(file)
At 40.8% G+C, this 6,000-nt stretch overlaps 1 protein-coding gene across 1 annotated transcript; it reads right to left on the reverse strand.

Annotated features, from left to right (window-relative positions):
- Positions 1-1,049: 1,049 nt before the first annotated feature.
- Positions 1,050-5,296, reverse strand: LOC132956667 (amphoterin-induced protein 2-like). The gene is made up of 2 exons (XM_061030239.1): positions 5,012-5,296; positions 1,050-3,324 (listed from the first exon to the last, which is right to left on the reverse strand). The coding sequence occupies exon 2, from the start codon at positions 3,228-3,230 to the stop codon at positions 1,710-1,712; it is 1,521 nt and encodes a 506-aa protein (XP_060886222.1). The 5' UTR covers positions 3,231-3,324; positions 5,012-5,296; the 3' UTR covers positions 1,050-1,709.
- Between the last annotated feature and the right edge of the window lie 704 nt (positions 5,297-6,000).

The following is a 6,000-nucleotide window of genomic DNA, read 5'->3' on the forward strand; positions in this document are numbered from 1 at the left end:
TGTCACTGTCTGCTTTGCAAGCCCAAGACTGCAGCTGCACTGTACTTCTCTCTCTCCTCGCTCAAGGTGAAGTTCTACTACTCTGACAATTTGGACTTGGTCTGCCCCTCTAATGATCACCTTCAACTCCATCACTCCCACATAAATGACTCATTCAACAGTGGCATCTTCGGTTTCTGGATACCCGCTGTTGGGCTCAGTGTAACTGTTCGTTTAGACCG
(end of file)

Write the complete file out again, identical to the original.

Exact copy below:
At 40.8% G+C, this 6,000-nt stretch overlaps 1 protein-coding gene across 1 annotated transcript; it reads right to left on the reverse strand.

Annotated features, from left to right (window-relative positions):
- Positions 1-1,049: 1,049 nt before the first annotated feature.
- Positions 1,050-5,296, reverse strand: LOC132956667 (amphoterin-induced protein 2-like). The gene is made up of 2 exons (XM_061030239.1): positions 5,012-5,296; positions 1,050-3,324 (listed from the first exon to the last, which is right to left on the reverse strand). The coding sequence occupies exon 2, from the start codon at positions 3,228-3,230 to the stop codon at positions 1,710-1,712; it is 1,521 nt and encodes a 506-aa protein (XP_060886222.1). The 5' UTR covers positions 3,231-3,324; positions 5,012-5,296; the 3' UTR covers positions 1,050-1,709.
- Between the last annotated feature and the right edge of the window lie 704 nt (positions 5,297-6,000).

The following is a 6,000-nucleotide window of genomic DNA, read 5'->3' on the forward strand; positions in this document are numbered from 1 at the left end:
TGTCACTGTCTGCTTTGCAAGCCCAAGACTGCAGCTGCACTGTACTTCTCTCTCTCCTCGCTCAAGGTGAAGTTCTACTACTCTGACAATTTGGACTTGGTCTGCCCCTCTAATGATCACCTTCAACTCCATCACTCCCACATAAATGACTCATTCAACAGTGGCATCTTCGGTTTCTGGATACCCGCTGTTGGGCTCAGTGTAACTGTTCGTTTAGACCG